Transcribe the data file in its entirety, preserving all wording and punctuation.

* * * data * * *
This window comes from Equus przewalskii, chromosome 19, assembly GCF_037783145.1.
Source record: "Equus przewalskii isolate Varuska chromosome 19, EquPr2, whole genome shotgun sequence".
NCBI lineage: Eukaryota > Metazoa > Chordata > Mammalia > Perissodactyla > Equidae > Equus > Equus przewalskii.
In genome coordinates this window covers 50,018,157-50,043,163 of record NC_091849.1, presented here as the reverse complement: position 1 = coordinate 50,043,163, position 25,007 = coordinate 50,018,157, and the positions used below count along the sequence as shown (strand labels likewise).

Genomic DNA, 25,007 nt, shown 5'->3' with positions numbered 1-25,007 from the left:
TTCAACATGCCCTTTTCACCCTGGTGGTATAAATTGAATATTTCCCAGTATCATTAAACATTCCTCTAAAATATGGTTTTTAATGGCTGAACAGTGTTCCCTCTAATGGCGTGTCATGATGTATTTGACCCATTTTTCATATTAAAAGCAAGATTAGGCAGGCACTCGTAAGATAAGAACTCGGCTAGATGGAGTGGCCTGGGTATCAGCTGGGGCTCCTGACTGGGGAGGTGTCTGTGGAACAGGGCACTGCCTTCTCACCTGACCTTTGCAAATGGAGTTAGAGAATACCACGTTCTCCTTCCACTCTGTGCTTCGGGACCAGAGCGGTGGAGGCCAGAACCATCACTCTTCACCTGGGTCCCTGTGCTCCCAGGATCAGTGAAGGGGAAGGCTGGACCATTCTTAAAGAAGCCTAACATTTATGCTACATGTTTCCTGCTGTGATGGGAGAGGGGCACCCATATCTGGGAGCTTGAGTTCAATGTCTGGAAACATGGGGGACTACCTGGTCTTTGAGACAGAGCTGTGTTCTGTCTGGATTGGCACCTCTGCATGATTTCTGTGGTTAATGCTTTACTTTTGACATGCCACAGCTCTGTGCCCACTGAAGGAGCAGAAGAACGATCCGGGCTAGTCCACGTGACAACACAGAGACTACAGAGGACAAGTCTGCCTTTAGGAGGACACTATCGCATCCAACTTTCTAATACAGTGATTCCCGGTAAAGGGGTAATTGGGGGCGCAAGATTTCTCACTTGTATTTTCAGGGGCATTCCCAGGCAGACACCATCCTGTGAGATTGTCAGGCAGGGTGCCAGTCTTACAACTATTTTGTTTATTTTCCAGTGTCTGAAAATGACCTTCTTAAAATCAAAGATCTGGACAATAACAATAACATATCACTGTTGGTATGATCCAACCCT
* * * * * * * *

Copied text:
This window comes from Equus przewalskii, chromosome 19, assembly GCF_037783145.1.
Source record: "Equus przewalskii isolate Varuska chromosome 19, EquPr2, whole genome shotgun sequence".
NCBI lineage: Eukaryota > Metazoa > Chordata > Mammalia > Perissodactyla > Equidae > Equus > Equus przewalskii.
In genome coordinates this window covers 50,018,157-50,043,163 of record NC_091849.1, presented here as the reverse complement: position 1 = coordinate 50,043,163, position 25,007 = coordinate 50,018,157, and the positions used below count along the sequence as shown (strand labels likewise).

Genomic DNA, 25,007 nt, shown 5'->3' with positions numbered 1-25,007 from the left:
TTCAACATGCCCTTTTCACCCTGGTGGTATAAATTGAATATTTCCCAGTATCATTAAACATTCCTCTAAAATATGGTTTTTAATGGCTGAACAGTGTTCCCTCTAATGGCGTGTCATGATGTATTTGACCCATTTTTCATATTAAAAGCAAGATTAGGCAGGCACTCGTAAGATAAGAACTCGGCTAGATGGAGTGGCCTGGGTATCAGCTGGGGCTCCTGACTGGGGAGGTGTCTGTGGAACAGGGCACTGCCTTCTCACCTGACCTTTGCAAATGGAGTTAGAGAATACCACGTTCTCCTTCCACTCTGTGCTTCGGGACCAGAGCGGTGGAGGCCAGAACCATCACTCTTCACCTGGGTCCCTGTGCTCCCAGGATCAGTGAAGGGGAAGGCTGGACCATTCTTAAAGAAGCCTAACATTTATGCTACATGTTTCCTGCTGTGATGGGAGAGGGGCACCCATATCTGGGAGCTTGAGTTCAATGTCTGGAAACATGGGGGACTACCTGGTCTTTGAGACAGAGCTGTGTTCTGTCTGGATTGGCACCTCTGCATGATTTCTGTGGTTAATGCTTTACTTTTGACATGCCACAGCTCTGTGCCCACTGAAGGAGCAGAAGAACGATCCGGGCTAGTCCACGTGACAACACAGAGACTACAGAGGACAAGTCTGCCTTTAGGAGGACACTATCGCATCCAACTTTCTAATACAGTGATTCCCGGTAAAGGGGTAATTGGGGGCGCAAGATTTCTCACTTGTATTTTCAGGGGCATTCCCAGGCAGACACCATCCTGTGAGATTGTCAGGCAGGGTGCCAGTCTTACAACTATTTTGTTTATTTTCCAGTGTCTGAAAATGACCTTCTTAAAATCAAAGATCTGGACAATAACAATAACATATCACTGTTGGTATGATCCAACCCT